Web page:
The Dead Man and the Joke | Tristan Foster

Hands shaky and pride in his gut from the moment he woke up. As if victorious. Sat on the edge of the bed, legs crossed, and searched for a reason behind this feeling but could not grip onto anything meaningful, something which might help explain. He showered, dressed in jeans and his I ❤️ NY t-shirt, ate a small breakfast then rode his motorbike to work. The sun was rising and the Dead Man prayed to the spirits when he was stopped at traffic lights. In a prayerful mood. Not really any particular spirit – relatives, ancestors or whichever one happened to take up his mumbled words.

At work, there was an accident. He did not know what happened – someone on the line, on the other side of the factory floor. There was an alarm that was cut almost as soon as it started then an early lunch was called. Of course, it was the talk of the break, but the Dead Man kept to himself, took lunch outside despite the brightness of the sun, away from the smokers squatting in the shade.

He was more careful in his work that afternoon, slow and thoughtful in his movements, paying close attention. Yes, because of the incident across the floor but, more than that, the feeling from the morning was still with him and he was eager to hold onto it. It made sense to him that hurrying his work could shake it from his limbs, so his movements slowed more and more as the day went by, until finally, by the end of his shift, he was nearly frozen, abstaining, even, from using the bathroom.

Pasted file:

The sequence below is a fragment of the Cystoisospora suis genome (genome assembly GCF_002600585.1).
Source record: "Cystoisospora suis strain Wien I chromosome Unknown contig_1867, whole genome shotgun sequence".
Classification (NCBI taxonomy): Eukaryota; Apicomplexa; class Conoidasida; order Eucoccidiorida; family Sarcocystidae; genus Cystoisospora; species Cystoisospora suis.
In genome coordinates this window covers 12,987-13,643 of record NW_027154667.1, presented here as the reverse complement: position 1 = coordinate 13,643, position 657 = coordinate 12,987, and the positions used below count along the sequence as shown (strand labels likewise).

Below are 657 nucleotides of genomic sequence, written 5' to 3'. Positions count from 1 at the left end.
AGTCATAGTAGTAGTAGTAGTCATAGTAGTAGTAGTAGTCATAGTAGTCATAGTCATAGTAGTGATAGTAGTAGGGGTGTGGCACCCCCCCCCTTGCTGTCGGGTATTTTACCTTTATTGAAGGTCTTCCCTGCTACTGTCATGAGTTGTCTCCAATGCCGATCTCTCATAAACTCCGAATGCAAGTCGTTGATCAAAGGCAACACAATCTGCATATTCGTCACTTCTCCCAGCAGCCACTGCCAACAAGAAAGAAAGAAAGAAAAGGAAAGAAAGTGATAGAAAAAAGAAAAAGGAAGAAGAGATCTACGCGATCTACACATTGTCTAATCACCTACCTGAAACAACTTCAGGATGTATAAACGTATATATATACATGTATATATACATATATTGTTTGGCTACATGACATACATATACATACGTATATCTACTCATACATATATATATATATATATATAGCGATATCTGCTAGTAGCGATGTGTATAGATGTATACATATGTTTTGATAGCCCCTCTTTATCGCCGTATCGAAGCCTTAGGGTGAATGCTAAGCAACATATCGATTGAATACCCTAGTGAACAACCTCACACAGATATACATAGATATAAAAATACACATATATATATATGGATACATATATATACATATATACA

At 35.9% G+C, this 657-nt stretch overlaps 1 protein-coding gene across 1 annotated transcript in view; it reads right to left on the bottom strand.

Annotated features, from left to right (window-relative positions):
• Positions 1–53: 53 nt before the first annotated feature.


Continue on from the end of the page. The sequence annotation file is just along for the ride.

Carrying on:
Out in the carpark, as he was setting himself for the ride home, a colleague, black bandana around his neck, young, like him, waved him over. There was also a dog in the carpark, brown with a white belly – the Dead Man thought it was his colleague’s and that he wanted to show it to him. He went over and shook his hand – the colleague pulled him close and said a joke. Caught the Dead Man off guard – he laughed. Laughed so hard he almost stumbled. His friend, maybe wanting to just lift the mood, smiled then gave the Dead Man a piece of gum and said goodbye with a pat on the shoulder. The dog stayed where it was, watching the workers leave.

The joke faded from the Dead Man’s mind immediately, folded into the forgotten – the hidden – so only the shape of its absence remained, like a bird darting from view. As he put his helmet on and he started his motorbike, he even wondered if he had misheard it, fumbled it somehow, too eager to be amused.

On the way home, he tried to recall the joke but could only remember laughing, which made him laugh so hard that tears ran from the corners of his eyes, behind the mask of his helmet. Itchy at the ankles because of mosquito bites, wrists sore from work and the scar on his shoulder throbbing under his t-shirt, the scar he got when he was a child and wrestling with a cousin on a long, boring day went too far and they bumped a vase which fell to the carpet and smashed, slicing him open, sky looking like rain.

Tristan Foster is a writer from Sydney, Australia. He is the author of Letter to the Author of the Letter to the Father and 926 Years, co-authored with Kyle Coma-Thompson.


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